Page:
Evaluating the Economic Impact of Additional Government Infrastructure Spending
- President-Elect Donald Trump and lawmakers on both sides of the aisle have expressed interest in a one-time investment in infrastructure as means to boost economic growth.
- The economic literature is all over the map when it comes to assessing the value of additional government civilian infrastructure. Estimates range from a zero to a 10 percent return on additional government capital in the United States.
- Using the Tax Foundation’s Taxes and Growth Economic Model, we evaluate the economic impact of a $500 billion investment in infrastructure over the next ten years along with five funding mechanisms: borrowing; cutting government consumption spending; raising excise taxes; raising the top tax rate on individual income; and raising the corporate income tax.
- Both a deficit-financed investment in new infrastructure and one financed by lower government spending would boost long-run GDP by 0.11 percent, boost wages by 0.1 percent, and increase employment by 21.4 thousand full-time equivalent jobs.
- If funded by taxes, new infrastructure has a range of economic impacts depending on the tax used. New infrastructure funded by a broad-based excise tax would boost long-run GDP by 0.06 percent while the same investment funded by a corporate rate increase reduces long-run GDP by 0.41 percent.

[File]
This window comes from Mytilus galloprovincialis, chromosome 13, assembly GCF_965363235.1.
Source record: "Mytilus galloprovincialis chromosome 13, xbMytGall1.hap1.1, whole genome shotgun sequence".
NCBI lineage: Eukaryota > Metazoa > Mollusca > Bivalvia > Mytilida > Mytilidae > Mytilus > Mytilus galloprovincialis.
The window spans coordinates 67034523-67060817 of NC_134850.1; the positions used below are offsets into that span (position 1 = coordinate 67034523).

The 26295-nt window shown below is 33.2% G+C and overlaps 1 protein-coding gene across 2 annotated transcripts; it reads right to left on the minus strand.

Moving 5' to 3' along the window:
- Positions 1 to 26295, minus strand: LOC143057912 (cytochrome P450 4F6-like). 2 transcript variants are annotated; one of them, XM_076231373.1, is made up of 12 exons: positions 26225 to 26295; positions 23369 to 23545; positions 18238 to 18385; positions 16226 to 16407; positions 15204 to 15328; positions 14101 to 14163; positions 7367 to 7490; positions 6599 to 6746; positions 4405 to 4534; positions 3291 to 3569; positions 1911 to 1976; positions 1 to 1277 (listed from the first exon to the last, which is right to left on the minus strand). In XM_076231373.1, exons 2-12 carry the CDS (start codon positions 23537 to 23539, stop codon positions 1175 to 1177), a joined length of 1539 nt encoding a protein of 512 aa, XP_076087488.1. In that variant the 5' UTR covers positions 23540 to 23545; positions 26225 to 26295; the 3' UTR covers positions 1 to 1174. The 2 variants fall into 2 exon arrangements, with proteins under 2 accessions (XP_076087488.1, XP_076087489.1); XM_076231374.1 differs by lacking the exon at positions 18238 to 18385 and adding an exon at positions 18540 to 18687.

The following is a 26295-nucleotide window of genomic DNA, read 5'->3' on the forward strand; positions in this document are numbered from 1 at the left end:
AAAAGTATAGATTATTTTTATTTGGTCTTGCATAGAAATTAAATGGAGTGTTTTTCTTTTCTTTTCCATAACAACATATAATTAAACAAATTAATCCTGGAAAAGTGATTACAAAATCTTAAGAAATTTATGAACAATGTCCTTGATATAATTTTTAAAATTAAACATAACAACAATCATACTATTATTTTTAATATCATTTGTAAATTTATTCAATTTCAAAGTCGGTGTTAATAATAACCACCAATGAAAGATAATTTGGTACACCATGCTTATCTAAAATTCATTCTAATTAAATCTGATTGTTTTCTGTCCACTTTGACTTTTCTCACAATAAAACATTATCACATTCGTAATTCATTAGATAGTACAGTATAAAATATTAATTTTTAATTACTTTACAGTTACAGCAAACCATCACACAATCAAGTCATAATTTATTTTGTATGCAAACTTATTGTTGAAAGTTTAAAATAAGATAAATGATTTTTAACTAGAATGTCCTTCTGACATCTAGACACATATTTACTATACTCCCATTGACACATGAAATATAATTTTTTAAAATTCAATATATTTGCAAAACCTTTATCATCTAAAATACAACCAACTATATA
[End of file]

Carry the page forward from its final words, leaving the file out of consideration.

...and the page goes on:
Republicans and Democrats seem to agree that the country needs increased spending on infrastructure, such as roads, bridges, and buildings. Congress seems ready to increase federal outlays either to repair existing, decaying assets, or to add infrastructure, as a means of increasing the efficiency and size of the economy and boosting wages. Some such activity, especially to maintain the existing stock, may be called for. President-elect Trump has suggested $550 billion in additional government infrastructure spending over ten years, with additional guarantees for private sector infrastructure investment.[i]
We demonstrate that infrastructure spending would, by itself, raise productive capacity by only a modest amount. Furthermore, its net contribution to the GDP over time – positive or negative – would depend heavily on how it is paid for, and what other types of economic activity (consumption or private investment) it might either spur or crowd out. In particular, it should not be allowed to substitute for, or block action on, policy changes to boost private capital formation and wage growth. This paper attempts to quantify some of the economic effects of infrastructure spending assuming various funding options using the Tax Foundation Taxes and Growth Model (TAG).
The Economic Literature on Infrastructure Spending
The economic literature is all over the map when it comes to assessing the value of additional government civilian infrastructure. Estimates range from a zero to a 10 percent return on additional government capital in the United States.[ii] The Congressional Budget Office assumes an average 5 percent return on incremental government capital.[iii] Of course, some investments return more, some return less. The highest returns seem to be found on local government assets, and the lowest on federal assets. One should expect more value from water and sewer projects, expansion of crowded ports, or bridges to somewhere than from government office buildings and bridges to nowhere. In addition, one must compare these returns to the value of alternative production in the private sector that is given up by directing the resources into the maintenance of the additional government infrastructure, or to the value of other government spending that was given up in favor of the infrastructure projects.